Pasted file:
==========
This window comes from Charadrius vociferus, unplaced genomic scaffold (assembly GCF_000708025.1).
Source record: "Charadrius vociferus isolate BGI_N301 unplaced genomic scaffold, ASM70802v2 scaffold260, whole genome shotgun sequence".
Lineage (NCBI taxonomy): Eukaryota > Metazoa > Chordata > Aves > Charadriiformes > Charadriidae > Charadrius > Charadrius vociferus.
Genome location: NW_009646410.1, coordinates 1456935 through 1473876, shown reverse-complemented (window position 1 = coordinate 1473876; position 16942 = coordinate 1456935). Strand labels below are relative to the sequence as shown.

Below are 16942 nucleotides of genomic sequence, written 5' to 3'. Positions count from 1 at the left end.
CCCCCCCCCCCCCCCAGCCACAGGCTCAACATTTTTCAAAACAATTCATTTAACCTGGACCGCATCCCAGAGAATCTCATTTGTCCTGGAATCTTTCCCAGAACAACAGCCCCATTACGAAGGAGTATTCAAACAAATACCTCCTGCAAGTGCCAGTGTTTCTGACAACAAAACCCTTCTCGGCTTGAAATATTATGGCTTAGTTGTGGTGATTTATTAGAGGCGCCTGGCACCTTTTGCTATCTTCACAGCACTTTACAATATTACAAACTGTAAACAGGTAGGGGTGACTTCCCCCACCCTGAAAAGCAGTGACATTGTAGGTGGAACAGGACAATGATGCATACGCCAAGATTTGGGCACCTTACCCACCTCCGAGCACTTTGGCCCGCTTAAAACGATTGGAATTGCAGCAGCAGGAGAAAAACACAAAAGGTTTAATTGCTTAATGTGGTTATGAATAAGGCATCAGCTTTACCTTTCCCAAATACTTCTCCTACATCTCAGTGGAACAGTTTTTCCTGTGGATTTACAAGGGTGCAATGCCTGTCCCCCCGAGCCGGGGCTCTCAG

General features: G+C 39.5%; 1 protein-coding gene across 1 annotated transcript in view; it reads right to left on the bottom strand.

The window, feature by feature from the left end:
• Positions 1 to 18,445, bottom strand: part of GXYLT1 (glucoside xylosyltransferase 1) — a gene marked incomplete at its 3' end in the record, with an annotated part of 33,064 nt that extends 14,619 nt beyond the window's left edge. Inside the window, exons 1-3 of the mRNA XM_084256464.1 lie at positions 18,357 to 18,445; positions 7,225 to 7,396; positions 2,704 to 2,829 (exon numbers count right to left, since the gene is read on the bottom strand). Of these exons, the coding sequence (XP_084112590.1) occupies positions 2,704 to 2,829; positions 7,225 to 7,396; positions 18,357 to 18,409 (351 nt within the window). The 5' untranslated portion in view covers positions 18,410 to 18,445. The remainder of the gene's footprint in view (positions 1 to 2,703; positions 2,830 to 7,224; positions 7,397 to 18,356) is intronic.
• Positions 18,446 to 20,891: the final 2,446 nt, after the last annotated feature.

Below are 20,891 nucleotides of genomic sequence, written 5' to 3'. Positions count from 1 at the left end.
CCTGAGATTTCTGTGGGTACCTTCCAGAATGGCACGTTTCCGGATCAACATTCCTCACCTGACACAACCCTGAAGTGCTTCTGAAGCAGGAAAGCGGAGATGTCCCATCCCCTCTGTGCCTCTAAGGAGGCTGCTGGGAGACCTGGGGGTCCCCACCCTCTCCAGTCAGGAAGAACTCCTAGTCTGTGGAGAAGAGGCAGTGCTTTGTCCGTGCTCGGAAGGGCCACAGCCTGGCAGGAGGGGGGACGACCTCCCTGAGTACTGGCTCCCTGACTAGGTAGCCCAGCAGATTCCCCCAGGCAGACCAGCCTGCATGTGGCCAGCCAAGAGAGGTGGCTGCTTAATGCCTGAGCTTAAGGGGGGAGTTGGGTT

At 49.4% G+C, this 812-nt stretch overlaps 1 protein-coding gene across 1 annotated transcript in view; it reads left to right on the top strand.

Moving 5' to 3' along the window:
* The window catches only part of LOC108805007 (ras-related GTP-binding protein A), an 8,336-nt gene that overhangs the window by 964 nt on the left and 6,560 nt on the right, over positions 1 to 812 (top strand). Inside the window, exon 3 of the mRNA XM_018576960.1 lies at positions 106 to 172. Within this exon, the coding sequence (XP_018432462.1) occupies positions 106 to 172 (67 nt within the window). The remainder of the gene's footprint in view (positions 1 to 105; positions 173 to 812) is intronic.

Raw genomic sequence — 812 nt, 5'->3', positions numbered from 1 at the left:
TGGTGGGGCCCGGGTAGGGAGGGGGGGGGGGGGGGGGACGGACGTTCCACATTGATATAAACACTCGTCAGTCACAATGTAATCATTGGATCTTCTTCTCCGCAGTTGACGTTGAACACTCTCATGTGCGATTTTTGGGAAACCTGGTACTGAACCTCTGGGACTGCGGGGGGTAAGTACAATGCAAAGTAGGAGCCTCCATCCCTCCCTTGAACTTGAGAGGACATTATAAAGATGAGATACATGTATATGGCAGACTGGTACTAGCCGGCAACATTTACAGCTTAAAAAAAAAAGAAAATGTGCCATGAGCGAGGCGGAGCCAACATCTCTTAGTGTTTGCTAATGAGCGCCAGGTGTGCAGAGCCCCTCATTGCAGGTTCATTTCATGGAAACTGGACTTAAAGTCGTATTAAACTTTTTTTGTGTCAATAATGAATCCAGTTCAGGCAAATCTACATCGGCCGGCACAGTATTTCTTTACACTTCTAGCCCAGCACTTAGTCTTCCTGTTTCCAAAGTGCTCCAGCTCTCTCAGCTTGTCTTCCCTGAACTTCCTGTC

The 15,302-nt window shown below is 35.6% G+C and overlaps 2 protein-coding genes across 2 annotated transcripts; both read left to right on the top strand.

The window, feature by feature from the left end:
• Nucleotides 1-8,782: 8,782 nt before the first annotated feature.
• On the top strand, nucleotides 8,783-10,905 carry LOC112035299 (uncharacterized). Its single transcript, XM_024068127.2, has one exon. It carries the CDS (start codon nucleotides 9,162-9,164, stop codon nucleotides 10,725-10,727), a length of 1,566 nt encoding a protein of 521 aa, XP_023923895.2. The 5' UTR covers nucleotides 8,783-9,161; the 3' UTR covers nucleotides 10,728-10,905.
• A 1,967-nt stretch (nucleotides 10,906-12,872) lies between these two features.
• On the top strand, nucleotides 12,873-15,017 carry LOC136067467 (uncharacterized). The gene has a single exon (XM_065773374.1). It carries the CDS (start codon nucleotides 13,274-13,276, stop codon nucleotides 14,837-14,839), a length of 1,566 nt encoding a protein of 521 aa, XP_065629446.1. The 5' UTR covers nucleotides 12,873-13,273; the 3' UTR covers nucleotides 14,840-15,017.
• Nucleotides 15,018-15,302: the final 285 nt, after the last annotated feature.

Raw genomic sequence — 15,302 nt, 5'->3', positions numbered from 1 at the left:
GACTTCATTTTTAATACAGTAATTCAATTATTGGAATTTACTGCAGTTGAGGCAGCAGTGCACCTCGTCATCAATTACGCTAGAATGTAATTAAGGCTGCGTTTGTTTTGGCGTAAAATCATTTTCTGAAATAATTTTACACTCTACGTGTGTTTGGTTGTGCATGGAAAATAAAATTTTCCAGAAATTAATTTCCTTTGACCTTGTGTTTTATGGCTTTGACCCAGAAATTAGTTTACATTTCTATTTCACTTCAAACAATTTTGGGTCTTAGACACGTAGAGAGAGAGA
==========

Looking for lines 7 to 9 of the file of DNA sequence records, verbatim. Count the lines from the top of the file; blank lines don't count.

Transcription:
General features: G+C 39.5%; 1 protein-coding gene across 1 annotated transcript in view; it reads right to left on the bottom strand.

The window, feature by feature from the left end:
• Positions 1 to 18,445, bottom strand: part of GXYLT1 (glucoside xylosyltransferase 1) — a gene marked incomplete at its 3' end in the record, with an annotated part of 33,064 nt that extends 14,619 nt beyond the window's left edge. Inside the window, exons 1-3 of the mRNA XM_084256464.1 lie at positions 18,357 to 18,445; positions 7,225 to 7,396; positions 2,704 to 2,829 (exon numbers count right to left, since the gene is read on the bottom strand). Of these exons, the coding sequence (XP_084112590.1) occupies positions 2,704 to 2,829; positions 7,225 to 7,396; positions 18,357 to 18,409 (351 nt within the window). The 5' untranslated portion in view covers positions 18,410 to 18,445. The remainder of the gene's footprint in view (positions 1 to 2,703; positions 2,830 to 7,224; positions 7,397 to 18,356) is intronic.